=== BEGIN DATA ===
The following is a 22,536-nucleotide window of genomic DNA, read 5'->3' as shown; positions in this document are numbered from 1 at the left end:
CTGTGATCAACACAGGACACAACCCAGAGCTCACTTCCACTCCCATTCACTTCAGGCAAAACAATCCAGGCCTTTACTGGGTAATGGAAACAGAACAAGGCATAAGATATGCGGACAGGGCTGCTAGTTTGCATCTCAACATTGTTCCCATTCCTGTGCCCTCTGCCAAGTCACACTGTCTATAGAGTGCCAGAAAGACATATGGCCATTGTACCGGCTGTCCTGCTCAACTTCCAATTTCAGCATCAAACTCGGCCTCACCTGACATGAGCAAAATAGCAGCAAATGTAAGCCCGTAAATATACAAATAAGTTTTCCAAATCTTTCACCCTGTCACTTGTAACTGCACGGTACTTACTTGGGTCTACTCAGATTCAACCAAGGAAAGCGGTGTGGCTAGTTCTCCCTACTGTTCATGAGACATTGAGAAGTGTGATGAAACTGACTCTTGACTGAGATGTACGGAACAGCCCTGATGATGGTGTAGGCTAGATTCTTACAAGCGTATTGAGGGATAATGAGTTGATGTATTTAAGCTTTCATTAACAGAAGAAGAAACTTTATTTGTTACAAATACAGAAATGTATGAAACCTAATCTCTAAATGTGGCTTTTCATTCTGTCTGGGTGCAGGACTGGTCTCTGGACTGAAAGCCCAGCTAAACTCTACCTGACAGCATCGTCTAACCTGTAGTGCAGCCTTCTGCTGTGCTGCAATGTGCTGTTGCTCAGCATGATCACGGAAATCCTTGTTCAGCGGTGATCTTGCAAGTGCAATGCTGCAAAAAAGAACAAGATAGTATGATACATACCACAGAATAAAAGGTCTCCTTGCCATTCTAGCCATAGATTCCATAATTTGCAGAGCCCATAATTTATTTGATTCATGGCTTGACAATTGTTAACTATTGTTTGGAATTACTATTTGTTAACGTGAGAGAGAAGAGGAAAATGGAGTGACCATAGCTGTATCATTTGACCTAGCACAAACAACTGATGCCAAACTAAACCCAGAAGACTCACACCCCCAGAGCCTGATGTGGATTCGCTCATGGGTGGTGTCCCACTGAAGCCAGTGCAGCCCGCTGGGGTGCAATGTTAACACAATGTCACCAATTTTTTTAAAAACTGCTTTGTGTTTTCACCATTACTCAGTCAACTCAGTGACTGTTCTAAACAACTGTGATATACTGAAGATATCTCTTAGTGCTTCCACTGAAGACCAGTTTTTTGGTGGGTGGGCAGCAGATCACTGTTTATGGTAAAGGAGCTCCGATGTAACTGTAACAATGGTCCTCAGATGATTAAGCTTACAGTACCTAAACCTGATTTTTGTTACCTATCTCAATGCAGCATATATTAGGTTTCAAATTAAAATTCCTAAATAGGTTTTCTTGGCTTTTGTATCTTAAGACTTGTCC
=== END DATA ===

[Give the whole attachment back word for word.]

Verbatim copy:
The following is a 22,536-nucleotide window of genomic DNA, read 5'->3' as shown; positions in this document are numbered from 1 at the left end:
CTGTGATCAACACAGGACACAACCCAGAGCTCACTTCCACTCCCATTCACTTCAGGCAAAACAATCCAGGCCTTTACTGGGTAATGGAAACAGAACAAGGCATAAGATATGCGGACAGGGCTGCTAGTTTGCATCTCAACATTGTTCCCATTCCTGTGCCCTCTGCCAAGTCACACTGTCTATAGAGTGCCAGAAAGACATATGGCCATTGTACCGGCTGTCCTGCTCAACTTCCAATTTCAGCATCAAACTCGGCCTCACCTGACATGAGCAAAATAGCAGCAAATGTAAGCCCGTAAATATACAAATAAGTTTTCCAAATCTTTCACCCTGTCACTTGTAACTGCACGGTACTTACTTGGGTCTACTCAGATTCAACCAAGGAAAGCGGTGTGGCTAGTTCTCCCTACTGTTCATGAGACATTGAGAAGTGTGATGAAACTGACTCTTGACTGAGATGTACGGAACAGCCCTGATGATGGTGTAGGCTAGATTCTTACAAGCGTATTGAGGGATAATGAGTTGATGTATTTAAGCTTTCATTAACAGAAGAAGAAACTTTATTTGTTACAAATACAGAAATGTATGAAACCTAATCTCTAAATGTGGCTTTTCATTCTGTCTGGGTGCAGGACTGGTCTCTGGACTGAAAGCCCAGCTAAACTCTACCTGACAGCATCGTCTAACCTGTAGTGCAGCCTTCTGCTGTGCTGCAATGTGCTGTTGCTCAGCATGATCACGGAAATCCTTGTTCAGCGGTGATCTTGCAAGTGCAATGCTGCAAAAAAGAACAAGATAGTATGATACATACCACAGAATAAAAGGTCTCCTTGCCATTCTAGCCATAGATTCCATAATTTGCAGAGCCCATAATTTATTTGATTCATGGCTTGACAATTGTTAACTATTGTTTGGAATTACTATTTGTTAACGTGAGAGAGAAGAGGAAAATGGAGTGACCATAGCTGTATCATTTGACCTAGCACAAACAACTGATGCCAAACTAAACCCAGAAGACTCACACCCCCAGAGCCTGATGTGGATTCGCTCATGGGTGGTGTCCCACTGAAGCCAGTGCAGCCCGCTGGGGTGCAATGTTAACACAATGTCACCAATTTTTTTAAAAACTGCTTTGTGTTTTCACCATTACTCAGTCAACTCAGTGACTGTTCTAAACAACTGTGATATACTGAAGATATCTCTTAGTGCTTCCACTGAAGACCAGTTTTTTGGTGGGTGGGCAGCAGATCACTGTTTATGGTAAAGGAGCTCCGATGTAACTGTAACAATGGTCCTCAGATGATTAAGCTTACAGTACCTAAACCTGATTTTTGTTACCTATCTCAATGCAGCATATATTAGGTTTCAAATTAAAATTCCTAAATAGGTTTTCTTGGCTTTTGTATCTTAAGACTTGTCC